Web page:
The following was written in response to this post on RoughType concerning an incident at the recent Online Journalism Association conference and a matter of disclosure (for the best blow-by-blow of the OJA session, read Staci @ PaidContent)
Arrington excoriating Jarvis...isn't that kind of like Jimmy Olsen taking Perry White to task for allowing Clark and Lois to work together??
But seriously, I always have to wonder how, and why, Arrington's now on so many panels from journalism cons to Bloggercon to Office 2.0, and speaking with such authority on so much, when he's really just a lawyer who wrote up a good business plan for a blog and has a very nice and congenial writing style...(disclosure for this blog: yes, I read TechCrunch on occasion, and actually like it--and I've never met M.A. f2f)
Okay, now let me get serious: yes, this is definitely about disclosure, and the need to disclose--I also see conversation, and the personnas we bring to blogging vs. the personnas left out of print.
As a conversation medium, blogging doesn't necessarily demand that we disclose everything, even about business deals. Blogging can be like a fan-dance--it reveals as much as it conceals. That is, unless we plan to use our blogging as an entree into journalism--and desire to be as credible as the profession is assumed to be. If that is the case, then it is upon us as bloggers to gain credibility by following some of the basic ethical rules of journalism--disclose sources (something the Edelman Wal-mart bloggers didn't do) *and* disclose possible conflicts of interest.
In speaking about the imprisonment of videoblogger Josh Wolfe in Online Journalism Review, Christine Tatum, President of SPJ, said she supported him, but was troubled by his statments of being an "advocate" while wanting to claim free speech protection as a journalist. "I think that it's very important for online journalists to begin to understand.. that it's very, very important that you do maintain some sort of objectivity and distance" she said.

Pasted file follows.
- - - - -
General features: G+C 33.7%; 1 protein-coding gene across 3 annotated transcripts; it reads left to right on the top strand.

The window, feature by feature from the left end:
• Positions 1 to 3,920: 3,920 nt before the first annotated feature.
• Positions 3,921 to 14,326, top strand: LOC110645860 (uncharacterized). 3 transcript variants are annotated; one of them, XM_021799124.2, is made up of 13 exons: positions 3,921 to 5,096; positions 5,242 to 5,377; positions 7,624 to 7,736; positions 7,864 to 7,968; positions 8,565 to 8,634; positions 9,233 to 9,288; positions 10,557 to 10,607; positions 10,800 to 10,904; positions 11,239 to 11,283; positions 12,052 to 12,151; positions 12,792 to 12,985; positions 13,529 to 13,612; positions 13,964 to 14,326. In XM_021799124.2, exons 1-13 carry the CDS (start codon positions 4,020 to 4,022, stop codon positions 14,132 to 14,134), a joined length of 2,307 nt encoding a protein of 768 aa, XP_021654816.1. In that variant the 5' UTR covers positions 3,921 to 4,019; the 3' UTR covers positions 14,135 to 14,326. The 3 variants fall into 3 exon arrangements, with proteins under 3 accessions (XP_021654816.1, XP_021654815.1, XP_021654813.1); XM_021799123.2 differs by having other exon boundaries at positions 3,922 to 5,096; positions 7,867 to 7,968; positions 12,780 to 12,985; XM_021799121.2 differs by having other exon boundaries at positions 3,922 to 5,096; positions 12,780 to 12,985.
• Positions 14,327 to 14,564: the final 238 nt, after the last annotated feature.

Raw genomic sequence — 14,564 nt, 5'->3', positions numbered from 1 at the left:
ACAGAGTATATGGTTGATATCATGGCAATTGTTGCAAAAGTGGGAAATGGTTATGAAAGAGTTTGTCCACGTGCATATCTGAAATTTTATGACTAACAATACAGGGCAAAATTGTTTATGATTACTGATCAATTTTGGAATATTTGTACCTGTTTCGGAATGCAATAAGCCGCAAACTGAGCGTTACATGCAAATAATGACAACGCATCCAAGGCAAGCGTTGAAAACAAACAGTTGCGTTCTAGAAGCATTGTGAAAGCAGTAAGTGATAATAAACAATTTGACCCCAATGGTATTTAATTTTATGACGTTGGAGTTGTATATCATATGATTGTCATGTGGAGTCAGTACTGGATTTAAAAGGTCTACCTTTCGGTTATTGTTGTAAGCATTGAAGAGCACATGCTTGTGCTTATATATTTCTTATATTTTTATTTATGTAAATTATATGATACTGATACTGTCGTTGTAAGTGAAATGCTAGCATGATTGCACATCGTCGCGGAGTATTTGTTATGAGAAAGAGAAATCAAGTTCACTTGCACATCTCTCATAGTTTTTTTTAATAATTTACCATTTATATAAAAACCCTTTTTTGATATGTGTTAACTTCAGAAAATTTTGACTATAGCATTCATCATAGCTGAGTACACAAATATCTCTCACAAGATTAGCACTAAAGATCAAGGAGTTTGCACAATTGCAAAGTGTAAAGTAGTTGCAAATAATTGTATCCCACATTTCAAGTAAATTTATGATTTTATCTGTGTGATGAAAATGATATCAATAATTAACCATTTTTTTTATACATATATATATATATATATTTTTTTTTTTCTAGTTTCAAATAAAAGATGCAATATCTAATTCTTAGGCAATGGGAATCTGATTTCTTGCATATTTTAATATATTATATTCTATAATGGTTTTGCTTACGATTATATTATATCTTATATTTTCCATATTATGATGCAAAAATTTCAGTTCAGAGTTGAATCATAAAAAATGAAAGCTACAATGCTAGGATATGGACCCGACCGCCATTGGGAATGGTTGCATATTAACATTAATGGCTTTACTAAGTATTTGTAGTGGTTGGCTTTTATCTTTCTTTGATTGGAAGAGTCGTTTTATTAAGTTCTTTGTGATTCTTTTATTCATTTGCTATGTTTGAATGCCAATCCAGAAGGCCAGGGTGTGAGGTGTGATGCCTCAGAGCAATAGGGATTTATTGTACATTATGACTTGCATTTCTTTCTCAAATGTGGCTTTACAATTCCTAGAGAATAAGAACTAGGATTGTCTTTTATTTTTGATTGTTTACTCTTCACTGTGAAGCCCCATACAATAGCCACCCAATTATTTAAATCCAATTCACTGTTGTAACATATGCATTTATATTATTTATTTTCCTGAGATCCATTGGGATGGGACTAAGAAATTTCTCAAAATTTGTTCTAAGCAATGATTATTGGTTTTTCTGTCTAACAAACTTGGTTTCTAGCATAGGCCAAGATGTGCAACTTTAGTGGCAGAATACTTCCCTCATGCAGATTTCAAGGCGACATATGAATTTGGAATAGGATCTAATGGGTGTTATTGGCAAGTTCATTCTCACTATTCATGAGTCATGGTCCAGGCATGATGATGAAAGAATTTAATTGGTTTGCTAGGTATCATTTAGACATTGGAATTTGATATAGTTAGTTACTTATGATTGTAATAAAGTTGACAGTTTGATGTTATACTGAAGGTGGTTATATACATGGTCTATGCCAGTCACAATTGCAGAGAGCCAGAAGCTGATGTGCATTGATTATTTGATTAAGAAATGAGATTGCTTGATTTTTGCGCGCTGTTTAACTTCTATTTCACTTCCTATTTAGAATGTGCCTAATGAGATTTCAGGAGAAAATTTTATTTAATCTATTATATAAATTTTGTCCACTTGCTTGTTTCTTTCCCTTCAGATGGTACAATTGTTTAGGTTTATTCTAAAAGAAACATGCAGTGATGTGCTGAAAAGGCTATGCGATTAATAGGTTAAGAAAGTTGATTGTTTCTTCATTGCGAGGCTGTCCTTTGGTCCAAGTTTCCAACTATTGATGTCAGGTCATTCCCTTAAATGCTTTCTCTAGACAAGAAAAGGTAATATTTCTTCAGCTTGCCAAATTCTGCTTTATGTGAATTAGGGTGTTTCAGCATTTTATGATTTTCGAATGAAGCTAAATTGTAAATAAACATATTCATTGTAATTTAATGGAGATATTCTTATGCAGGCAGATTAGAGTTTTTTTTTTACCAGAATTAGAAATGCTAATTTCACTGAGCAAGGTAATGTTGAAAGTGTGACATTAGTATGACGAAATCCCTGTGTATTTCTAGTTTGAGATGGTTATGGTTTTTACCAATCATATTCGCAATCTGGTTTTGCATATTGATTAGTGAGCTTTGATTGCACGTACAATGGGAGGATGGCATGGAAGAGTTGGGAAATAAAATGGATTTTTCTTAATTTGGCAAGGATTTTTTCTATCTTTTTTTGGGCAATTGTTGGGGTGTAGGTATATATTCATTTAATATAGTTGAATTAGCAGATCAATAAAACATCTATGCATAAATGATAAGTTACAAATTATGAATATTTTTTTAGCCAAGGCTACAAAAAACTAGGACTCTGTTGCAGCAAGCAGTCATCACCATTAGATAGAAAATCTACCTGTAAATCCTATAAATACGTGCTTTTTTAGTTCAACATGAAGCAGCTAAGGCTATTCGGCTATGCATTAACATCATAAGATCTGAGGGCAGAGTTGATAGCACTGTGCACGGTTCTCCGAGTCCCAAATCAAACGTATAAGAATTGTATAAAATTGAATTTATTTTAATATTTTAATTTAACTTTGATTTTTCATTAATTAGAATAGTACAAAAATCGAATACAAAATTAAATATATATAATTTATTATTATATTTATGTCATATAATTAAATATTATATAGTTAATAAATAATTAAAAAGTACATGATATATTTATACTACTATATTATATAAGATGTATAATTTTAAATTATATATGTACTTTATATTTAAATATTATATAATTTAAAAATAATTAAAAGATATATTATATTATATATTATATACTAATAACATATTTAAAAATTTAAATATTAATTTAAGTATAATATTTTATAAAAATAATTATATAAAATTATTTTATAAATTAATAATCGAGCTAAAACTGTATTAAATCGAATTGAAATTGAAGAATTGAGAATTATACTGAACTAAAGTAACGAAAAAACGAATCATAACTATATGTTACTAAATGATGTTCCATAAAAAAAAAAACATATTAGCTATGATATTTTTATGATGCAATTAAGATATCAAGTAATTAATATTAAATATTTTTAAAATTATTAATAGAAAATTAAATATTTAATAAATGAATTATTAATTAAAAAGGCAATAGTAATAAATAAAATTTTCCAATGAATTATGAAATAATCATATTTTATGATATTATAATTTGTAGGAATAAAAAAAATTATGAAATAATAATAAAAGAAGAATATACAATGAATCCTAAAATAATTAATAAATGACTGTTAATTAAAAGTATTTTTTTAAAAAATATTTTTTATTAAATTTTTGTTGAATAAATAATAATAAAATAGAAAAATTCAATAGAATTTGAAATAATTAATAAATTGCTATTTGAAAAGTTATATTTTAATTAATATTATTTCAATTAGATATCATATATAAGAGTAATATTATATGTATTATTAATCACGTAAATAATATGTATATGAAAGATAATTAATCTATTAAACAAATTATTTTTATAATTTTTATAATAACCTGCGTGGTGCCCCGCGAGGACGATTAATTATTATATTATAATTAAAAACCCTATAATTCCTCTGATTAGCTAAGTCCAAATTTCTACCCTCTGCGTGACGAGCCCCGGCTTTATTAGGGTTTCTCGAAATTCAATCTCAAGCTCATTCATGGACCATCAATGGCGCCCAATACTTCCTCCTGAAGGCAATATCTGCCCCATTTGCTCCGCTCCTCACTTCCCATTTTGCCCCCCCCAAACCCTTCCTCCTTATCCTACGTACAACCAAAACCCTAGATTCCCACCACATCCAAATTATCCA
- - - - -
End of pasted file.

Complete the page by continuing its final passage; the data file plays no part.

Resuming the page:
So, bloggers who decide to turn what they are doing into online journalism (slightly different than citizen journalism) walk a balance between the conventions of conversation (some, which are particular to the blogosphere) and conventions of the profession of journalism. As we do this, we also wrestle with personna. If we are too journalistic, will those who read us assume we can't converse directly with them? If we too "bloggy" will journalists think we're somehow less than?
Bloggers who aspire to online journalism can indeed learn a lot from journalists--but journalists can learn some things from bloggers too--like how we convey information *and* carry on conversation without getting bugged by it (and retaliating a'la Hiltzik and Siegle.) But I'm not sure Arrington's the right blogger to be quaterbacking all the time.
(btw, I wrote on journalists and conversation for OJR--now used as reading in some journo ethics classes. thought I'd disclose...)
And speaking of disclosure: a freelance journalist who works for the Washington Post was fired because he did not disclose the small fact that a pro-Wal-Mart special interest group was paying for the RV (and then some) he was using for the WaPo assignment. He was also blogging about it Why is it that folks who are pro-Wal-Mart often like to leave out of whatever they are into that this is their position? In this case, as a freelanger being paid by Big Media, he did indeed have a right to disclose. In my ethical world, if I'm being paid by someone to do a job, then the job comes before my blog, which, even if I had ads, wouldn't give me enough to live off of for any length of time. More importantly, I can't act like a double-agent and sleep with Jams Bond while sleeping with Goldfinger. (And you know what happened in that movie....the same thing happened to the freelancer. More or less.)
Journalism, citizen journalism,journalism ethics, media web 2.0 identity